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Beginning of the Sino-Japanese War

  • Sep 24, 2013
Rating:
+5
There have more than likely been several thousand books written about World War II, both the European front and the Pacific part. It seems that the subject of the fight between Japan and China might be covered a bit when speaking of the Burma Road and such, but it's very rare to find a book that covers the beginning of the conflict between these two nations. Granted "The Rape of Nanking" tells the awful story of the slaughter inflicted on the citizens of that city by the Japanese, but this new very well written book tells the reader what came before that tragedy.

Shanghai in the 30s was a very cosmopolitan city, quite Westernized in many areas, but also with a sizable native population. The Japanese army, striking down from its fight in Manchuria, decided to take control of this city, as it was extremely important to the Chinese Nationalist government as a harbor for both shipping and receiving goods. Taking the city would effectively cut off the Chinese from easy access to Western goods and services.

The conflict began with a small incident at an airport, but eventually blew out of all proportion to what was initially intended. The Japanese began to send in a multitude of troops, and the Chinese rushed thousands of soldiers, many quite inadequately trained, into the area of the city. The book reveals the shortcomings of the Chinese high command, who might have been able to quash this fight at the beginning, but did not exert the effort to do so, partly due to the interference of the Chinese leader. The Japanese army was rigidly controlled from the top, and there was no room for individual initiative from lower level commanders, which hampered their drive for success. The same could be said for the Chinese, although it wasn't as stratified.

This battle was, for the most part, a city fight, with all of the horror and terror and destruction that the world has come to know all too well. It was a new phenomenon at that time, only to be surpassed by the battle for Stalingrad, which had much in common with this struggle.

If you want to learn new things about the beginnings of the war in Asia, you can do yourself a great favor by reading this book. It is well worth it!

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October 03, 2013
Interesting historical perspectives!
 
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About the reviewer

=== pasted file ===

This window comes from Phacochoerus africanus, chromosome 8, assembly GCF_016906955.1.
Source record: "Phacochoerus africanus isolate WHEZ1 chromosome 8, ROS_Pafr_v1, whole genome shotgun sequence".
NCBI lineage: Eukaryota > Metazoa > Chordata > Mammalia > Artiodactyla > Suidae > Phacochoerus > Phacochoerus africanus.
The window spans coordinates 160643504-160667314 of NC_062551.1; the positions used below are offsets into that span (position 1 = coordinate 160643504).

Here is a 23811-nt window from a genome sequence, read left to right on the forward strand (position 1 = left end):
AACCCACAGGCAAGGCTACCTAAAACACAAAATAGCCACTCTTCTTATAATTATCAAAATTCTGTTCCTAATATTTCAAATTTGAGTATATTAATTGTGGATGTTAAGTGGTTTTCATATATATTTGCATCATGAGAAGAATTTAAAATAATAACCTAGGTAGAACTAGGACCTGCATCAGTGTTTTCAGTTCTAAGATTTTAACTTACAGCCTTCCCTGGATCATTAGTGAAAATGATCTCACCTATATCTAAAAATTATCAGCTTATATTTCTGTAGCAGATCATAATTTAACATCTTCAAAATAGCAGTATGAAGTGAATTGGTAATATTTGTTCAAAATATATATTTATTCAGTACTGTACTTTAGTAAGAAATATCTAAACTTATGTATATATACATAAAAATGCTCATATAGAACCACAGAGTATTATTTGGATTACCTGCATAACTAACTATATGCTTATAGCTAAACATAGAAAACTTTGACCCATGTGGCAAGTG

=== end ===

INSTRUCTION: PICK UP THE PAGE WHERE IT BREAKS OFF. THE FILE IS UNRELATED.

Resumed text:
Frank J. Konopka ()
Ranked #93
I'm a small town general practice attorney in the hard coal region of Pennsylvania. Books are my passion, andI read as many of them asI can. Being the President of the local library board for over … more
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"'Shanghai 1937' has all the elements of a fabulous historical novel... Comparisons by online reviewers to Antony Beevor, author of 'Stalingrad' and 'Berlin,' are justly deserved." --Taiwan Today

"Mr Harmsen is an excellent writer. The book rattles along like a modern techno-thriller." --The Wargamer

"Engaging account of a little-known battle... practically nothing else in English tackles this topic at this level." --Stone and Stone

"Maybe more attention should have been paid by the West to what happened in Shanghai in 1937." --Britain at War


"What's special about this book is its comprehensiveness, shifting between Chinese, Japanese and foreign points of view.... In addition to accounts by participants on both the Chinese and Japanese side as well as contemporary newspaper reports, the book also uses the memoirs of numerous foreigners. In this respect it is richer than a lot of works in the Chinese language." --Shenzhen Special Zone Daily

" Dramatic documentary thriller... extremely high information and entertainment value." --Jyllands-Posten

"I recommend it heartily. Even if you thought you knew all there was to know about the Second World War, if you haven't read up on the Sino-Japanese conflict, you've missed one of its principal roots." --PJ Media

"This is an unusual book way outside my comfort zone of western based history and is exactly as the author ...
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